Message From The Author

J.J. Murray

Book Title: SHE'S THE ONE
Genre: Multicultural, Contemporary Romance

View J.J. Murray's Profile | Visit J.J. Murray's Website

Author's Message

Since in most of my novels the hero and heroine follow initial attraction to deep friendship and eventual eternal love, I wanted to write a book where the hero and heroine move from intense distraction to reluctant toleration and eventual eternal love. Katharina and Pietro despise each other at first, gradually develop a grudging respect for each other, and finally fall in love.
 
Because I achieved some success modernizing Romeo and Juliet for my first novel (Renee and Jay), I revisited Shakespeare while writing She’s the One and used the basic plot outline of Taming of the Shrew. I enjoy tinkering with the Bard’s plays, and I am constantly amazed at how Shakespeare was light years ahead of his time when it came to writing and plotting romance.
 
Katharina is the embodiment of notable (and notorious) divas in today’s music and movie worlds. I spent several days compiling a real-life list of “Diva” (Dismissive, Insensitive, Villainous, Audacious) exploits by American actresses and singers, mainly using the Internet and gossip magazines. Then I applied the list to Katharina. After a less-than-stellar and mostly forgettable acting career, Katharina has turned into a living, breathing caricature of a woman who plays her diva role to the hilt. Underneath, however, Katharina is a good-hearted woman from a small town who has allowed herself to be caught up in and jaded by the insanity of the entertainment world.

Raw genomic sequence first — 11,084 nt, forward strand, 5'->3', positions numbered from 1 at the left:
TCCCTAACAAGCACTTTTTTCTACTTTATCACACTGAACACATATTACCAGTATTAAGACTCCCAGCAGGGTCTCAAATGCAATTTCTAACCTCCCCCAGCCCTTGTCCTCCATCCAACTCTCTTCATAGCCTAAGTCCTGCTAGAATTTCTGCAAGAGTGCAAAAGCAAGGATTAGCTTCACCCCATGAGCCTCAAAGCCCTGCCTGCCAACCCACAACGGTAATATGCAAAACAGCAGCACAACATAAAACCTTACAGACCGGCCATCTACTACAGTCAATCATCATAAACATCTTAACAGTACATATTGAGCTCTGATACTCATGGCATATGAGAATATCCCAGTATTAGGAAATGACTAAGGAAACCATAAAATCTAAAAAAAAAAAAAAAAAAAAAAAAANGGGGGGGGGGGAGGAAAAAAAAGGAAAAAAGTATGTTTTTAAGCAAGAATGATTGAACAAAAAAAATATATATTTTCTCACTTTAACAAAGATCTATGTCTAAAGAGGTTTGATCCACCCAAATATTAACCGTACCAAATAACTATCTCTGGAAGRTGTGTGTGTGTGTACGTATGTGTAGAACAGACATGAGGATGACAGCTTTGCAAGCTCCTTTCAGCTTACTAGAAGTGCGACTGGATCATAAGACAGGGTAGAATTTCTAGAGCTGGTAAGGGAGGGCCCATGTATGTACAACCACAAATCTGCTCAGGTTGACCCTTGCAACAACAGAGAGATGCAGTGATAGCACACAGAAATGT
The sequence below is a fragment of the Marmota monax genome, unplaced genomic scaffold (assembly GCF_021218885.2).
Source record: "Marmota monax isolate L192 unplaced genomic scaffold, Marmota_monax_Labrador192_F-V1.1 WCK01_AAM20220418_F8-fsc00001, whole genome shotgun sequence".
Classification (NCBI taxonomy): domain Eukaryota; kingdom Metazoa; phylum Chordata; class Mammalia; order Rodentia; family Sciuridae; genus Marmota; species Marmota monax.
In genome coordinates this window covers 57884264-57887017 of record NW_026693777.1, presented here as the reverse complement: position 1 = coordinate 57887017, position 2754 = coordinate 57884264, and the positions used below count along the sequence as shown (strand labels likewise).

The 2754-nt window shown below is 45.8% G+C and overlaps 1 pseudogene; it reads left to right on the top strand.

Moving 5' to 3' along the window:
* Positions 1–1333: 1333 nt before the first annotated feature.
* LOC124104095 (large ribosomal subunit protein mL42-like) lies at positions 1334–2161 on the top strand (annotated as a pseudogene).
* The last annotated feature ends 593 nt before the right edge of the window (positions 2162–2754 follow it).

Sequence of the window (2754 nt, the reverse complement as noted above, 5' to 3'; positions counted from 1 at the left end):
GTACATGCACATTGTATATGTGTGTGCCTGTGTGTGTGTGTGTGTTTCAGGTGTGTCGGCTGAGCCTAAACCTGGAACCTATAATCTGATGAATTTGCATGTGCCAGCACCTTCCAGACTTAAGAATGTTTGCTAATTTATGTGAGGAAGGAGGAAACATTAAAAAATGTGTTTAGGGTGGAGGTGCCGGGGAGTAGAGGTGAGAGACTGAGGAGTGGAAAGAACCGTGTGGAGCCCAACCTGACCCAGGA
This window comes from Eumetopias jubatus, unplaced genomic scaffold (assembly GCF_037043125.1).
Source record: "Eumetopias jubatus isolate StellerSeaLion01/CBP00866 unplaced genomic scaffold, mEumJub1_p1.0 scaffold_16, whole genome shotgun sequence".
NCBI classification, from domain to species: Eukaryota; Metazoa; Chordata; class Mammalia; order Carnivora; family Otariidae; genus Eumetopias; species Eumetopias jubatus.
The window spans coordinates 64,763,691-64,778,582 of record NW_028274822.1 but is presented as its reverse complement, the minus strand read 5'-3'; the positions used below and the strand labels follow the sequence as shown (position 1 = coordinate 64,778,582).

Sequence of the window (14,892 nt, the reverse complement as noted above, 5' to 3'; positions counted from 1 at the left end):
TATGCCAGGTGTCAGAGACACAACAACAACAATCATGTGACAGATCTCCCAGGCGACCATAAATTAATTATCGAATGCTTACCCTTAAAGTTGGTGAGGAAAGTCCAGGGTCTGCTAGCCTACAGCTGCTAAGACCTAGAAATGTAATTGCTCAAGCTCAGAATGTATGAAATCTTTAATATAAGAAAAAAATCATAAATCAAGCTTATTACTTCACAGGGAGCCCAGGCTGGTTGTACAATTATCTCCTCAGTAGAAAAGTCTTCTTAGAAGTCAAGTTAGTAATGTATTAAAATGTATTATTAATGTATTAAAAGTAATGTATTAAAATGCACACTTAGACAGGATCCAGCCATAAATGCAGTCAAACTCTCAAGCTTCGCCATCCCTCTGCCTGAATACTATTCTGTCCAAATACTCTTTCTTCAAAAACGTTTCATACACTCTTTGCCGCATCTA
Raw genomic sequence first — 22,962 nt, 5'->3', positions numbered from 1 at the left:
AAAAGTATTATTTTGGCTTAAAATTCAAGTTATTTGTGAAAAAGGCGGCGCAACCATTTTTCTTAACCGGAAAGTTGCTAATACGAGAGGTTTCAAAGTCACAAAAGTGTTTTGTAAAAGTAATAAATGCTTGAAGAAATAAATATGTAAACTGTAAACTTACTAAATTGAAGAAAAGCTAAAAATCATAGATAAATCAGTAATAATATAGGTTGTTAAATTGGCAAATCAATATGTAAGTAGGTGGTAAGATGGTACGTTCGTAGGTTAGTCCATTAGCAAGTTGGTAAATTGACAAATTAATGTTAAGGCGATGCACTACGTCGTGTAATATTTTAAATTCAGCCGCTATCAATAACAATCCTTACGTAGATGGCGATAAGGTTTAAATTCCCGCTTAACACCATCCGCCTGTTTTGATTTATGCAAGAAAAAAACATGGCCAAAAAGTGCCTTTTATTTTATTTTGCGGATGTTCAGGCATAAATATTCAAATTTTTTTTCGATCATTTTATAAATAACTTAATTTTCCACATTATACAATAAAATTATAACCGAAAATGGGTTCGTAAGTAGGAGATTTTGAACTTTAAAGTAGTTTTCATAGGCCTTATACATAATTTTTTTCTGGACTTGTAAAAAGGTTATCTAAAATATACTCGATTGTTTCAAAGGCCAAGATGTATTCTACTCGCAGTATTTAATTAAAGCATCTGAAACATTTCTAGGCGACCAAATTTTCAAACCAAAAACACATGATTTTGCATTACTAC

Pietro, like his Shakespearean counterpart, steadily tames Katharina’s spirit and trust, winning her heart by novel’s end. Unlike the Pietro in Shakespeare’s play, however, Pietro doesn’t completely tame his bride, because I believe no modern man could ever—or should ever—do that.
 
I chose a barren, harsh setting near the Quebec border in northern Ontario, Canada, as another way to break down Katharina’s defenses. The bone-chilling cold, the heavy snow, and the rustic conditions heighten Katharina’s removal from the pampered life she once lived and force her to face her true self.
 
I put the novel, originally titled Shrewd, through several rewrites to “soften” Katharina’s character, but I didn’t soften her completely. To make her a dynamic character, I had to establish and emphasize her “diva-tude” early in the novel so that she can change and grow as she grows to respect and love Pietro. As a result, some readers won’t like her at all—at first. While it isn’t unusual for a writer to create an unlikable “rogue” or a “stallion” hero for the heroine to break, it is unusual for a writer to create an unlikable heroine, especially when his fan base is 99% female.

- J.J. Murray


Read Book Review ›